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The existence of breast cancer-initiating cells was initially demonstrated by Al-Hajj and colleagues  using antigen expression, and subsequent studies have employed several methodologies to identify and isolate these cells. However, there are limited data describing whether similar cell populations are recognized by the different approaches.
Using breast cancer cell lines MCF7, MDAMB231 and MDAMB468, we have compared the antigen expression profile (CD44+CD24-/low) against the side population and the ability to form tumour spheroids. Immunostaining on cells and xenografts was also performed to search for expression of potential stem cell markers.
Our data showed increased CD44+CD24-/low population in both MCF7 and MDAMB468 spheroids, but growth advantage was only observed in sorted MDAMB468 CD44+CD24-/low cells. In contrast, analysis of the antigen profile of the side population did not demonstrate any correlation and no growth advantage was found in sorted MCF7 and MDAMB468 cells. Immunostaining of MCF7-derived tumour xenografts showed two potential markers, p63 and sox2, in addition to CD44; both MDAMB231 and 468-derived xenograft expressed strong CD44, and the latter was also stained for p63 and aldehyde dehydrogenase (ALDH). In addition, comparison between the antibodies only demonstrated partial overlap between CD44 and p63/ALDH in MCF7 and MDAMB468 xenografts. Therefore, in MCF7/MDAMB468-like breast tumours, p63 and sox2/ALDH recognize different stem/progenitor cell populations, and the combination of CD44 and p63/ALDH further clarifies the boundary of these cells.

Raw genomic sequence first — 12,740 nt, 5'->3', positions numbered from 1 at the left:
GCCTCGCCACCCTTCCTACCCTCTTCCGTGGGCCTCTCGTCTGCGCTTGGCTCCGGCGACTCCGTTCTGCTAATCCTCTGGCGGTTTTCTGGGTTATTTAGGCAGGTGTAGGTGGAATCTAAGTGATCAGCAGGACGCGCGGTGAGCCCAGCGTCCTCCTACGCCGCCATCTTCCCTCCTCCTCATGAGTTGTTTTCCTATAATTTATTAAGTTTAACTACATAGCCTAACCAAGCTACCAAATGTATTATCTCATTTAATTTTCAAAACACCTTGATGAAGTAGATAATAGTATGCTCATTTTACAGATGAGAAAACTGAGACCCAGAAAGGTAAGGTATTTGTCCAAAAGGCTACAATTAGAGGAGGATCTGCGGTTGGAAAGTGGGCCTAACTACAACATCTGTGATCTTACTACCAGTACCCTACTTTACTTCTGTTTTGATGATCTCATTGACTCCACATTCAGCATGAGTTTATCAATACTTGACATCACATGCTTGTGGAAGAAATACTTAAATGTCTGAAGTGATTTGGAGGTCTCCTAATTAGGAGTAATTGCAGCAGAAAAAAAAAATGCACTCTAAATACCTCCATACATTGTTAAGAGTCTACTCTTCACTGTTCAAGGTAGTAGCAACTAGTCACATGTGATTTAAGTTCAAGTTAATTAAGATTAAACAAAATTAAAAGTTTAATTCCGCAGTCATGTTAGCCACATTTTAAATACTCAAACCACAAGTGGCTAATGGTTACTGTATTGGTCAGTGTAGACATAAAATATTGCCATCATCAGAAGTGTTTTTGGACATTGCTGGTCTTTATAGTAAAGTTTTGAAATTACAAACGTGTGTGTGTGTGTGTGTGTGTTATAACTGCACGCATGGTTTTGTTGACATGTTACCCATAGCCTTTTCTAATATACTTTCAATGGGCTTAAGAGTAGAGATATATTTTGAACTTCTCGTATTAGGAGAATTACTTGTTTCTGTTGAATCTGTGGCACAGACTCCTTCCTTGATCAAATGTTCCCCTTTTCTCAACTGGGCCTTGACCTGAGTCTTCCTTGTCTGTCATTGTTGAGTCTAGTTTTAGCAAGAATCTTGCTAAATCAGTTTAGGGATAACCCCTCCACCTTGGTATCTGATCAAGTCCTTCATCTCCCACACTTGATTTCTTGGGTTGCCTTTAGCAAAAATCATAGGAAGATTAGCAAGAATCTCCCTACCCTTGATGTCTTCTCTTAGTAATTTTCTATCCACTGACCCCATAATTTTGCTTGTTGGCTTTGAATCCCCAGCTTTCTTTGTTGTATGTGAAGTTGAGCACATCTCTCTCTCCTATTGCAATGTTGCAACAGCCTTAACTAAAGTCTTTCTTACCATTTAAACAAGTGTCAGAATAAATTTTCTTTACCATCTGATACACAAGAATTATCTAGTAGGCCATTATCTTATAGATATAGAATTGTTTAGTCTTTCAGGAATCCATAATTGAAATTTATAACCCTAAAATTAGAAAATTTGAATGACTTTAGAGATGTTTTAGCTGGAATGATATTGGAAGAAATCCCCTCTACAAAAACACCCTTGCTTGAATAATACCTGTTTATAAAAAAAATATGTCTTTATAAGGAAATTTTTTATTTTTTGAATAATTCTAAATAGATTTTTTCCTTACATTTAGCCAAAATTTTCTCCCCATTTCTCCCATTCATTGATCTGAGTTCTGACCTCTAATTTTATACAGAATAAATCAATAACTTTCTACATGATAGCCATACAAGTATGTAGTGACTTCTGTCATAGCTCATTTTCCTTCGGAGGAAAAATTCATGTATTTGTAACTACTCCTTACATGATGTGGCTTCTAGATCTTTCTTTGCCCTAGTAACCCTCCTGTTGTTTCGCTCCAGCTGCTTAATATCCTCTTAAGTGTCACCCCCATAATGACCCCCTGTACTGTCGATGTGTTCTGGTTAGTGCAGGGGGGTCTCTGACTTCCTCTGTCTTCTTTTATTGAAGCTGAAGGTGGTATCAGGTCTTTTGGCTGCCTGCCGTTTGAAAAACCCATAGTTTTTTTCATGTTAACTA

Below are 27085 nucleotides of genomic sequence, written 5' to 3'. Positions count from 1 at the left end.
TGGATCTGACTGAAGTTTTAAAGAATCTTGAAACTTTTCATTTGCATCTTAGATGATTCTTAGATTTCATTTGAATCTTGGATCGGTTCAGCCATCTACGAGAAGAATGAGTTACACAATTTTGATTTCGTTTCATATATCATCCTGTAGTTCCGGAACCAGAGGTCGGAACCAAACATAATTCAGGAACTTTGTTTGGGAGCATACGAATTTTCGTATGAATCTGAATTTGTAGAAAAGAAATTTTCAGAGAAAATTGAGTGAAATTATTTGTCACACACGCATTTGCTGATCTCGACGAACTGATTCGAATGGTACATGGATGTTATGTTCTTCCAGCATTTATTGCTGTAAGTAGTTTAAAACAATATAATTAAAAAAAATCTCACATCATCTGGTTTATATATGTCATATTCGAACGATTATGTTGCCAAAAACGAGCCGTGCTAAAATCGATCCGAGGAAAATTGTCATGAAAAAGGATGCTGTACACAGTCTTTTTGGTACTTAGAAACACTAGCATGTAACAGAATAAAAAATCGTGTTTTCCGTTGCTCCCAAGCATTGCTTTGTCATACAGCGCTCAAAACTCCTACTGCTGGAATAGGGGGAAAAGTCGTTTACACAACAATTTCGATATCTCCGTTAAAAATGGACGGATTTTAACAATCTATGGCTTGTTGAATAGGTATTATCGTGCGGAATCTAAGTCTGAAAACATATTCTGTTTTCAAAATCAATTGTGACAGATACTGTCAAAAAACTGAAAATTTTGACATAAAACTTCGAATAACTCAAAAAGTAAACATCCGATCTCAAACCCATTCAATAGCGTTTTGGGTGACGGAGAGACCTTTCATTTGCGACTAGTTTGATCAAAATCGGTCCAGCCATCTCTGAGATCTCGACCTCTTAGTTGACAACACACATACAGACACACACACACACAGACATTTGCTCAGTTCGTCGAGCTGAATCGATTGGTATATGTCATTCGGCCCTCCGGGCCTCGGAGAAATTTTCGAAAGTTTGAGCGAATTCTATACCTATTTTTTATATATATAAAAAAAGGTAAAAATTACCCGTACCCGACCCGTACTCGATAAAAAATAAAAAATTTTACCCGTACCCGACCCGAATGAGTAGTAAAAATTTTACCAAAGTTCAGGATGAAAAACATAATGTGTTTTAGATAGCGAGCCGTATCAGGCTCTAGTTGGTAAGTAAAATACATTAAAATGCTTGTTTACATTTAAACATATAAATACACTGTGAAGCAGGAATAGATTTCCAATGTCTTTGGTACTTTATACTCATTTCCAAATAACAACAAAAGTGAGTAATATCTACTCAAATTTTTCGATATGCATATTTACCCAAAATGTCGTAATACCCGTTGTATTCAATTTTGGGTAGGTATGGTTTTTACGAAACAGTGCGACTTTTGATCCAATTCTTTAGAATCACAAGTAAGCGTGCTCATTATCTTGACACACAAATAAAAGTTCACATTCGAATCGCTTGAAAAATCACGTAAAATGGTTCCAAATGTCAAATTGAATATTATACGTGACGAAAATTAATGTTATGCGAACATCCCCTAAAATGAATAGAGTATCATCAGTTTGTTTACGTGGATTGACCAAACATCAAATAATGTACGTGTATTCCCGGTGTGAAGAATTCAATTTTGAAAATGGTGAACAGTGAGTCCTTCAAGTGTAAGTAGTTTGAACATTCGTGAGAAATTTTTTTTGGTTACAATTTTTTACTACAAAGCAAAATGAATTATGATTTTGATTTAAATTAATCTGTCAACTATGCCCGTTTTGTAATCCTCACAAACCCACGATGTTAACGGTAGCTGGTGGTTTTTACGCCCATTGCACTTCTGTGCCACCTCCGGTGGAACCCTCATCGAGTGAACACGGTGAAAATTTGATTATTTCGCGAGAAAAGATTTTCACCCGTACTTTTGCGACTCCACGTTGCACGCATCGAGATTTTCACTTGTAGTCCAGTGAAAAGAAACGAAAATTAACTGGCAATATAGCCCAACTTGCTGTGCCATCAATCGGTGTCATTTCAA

Our results indicate that each breast cancer is unique, and therefore tumour-initiating cell markers and methodologies should be applied specifically.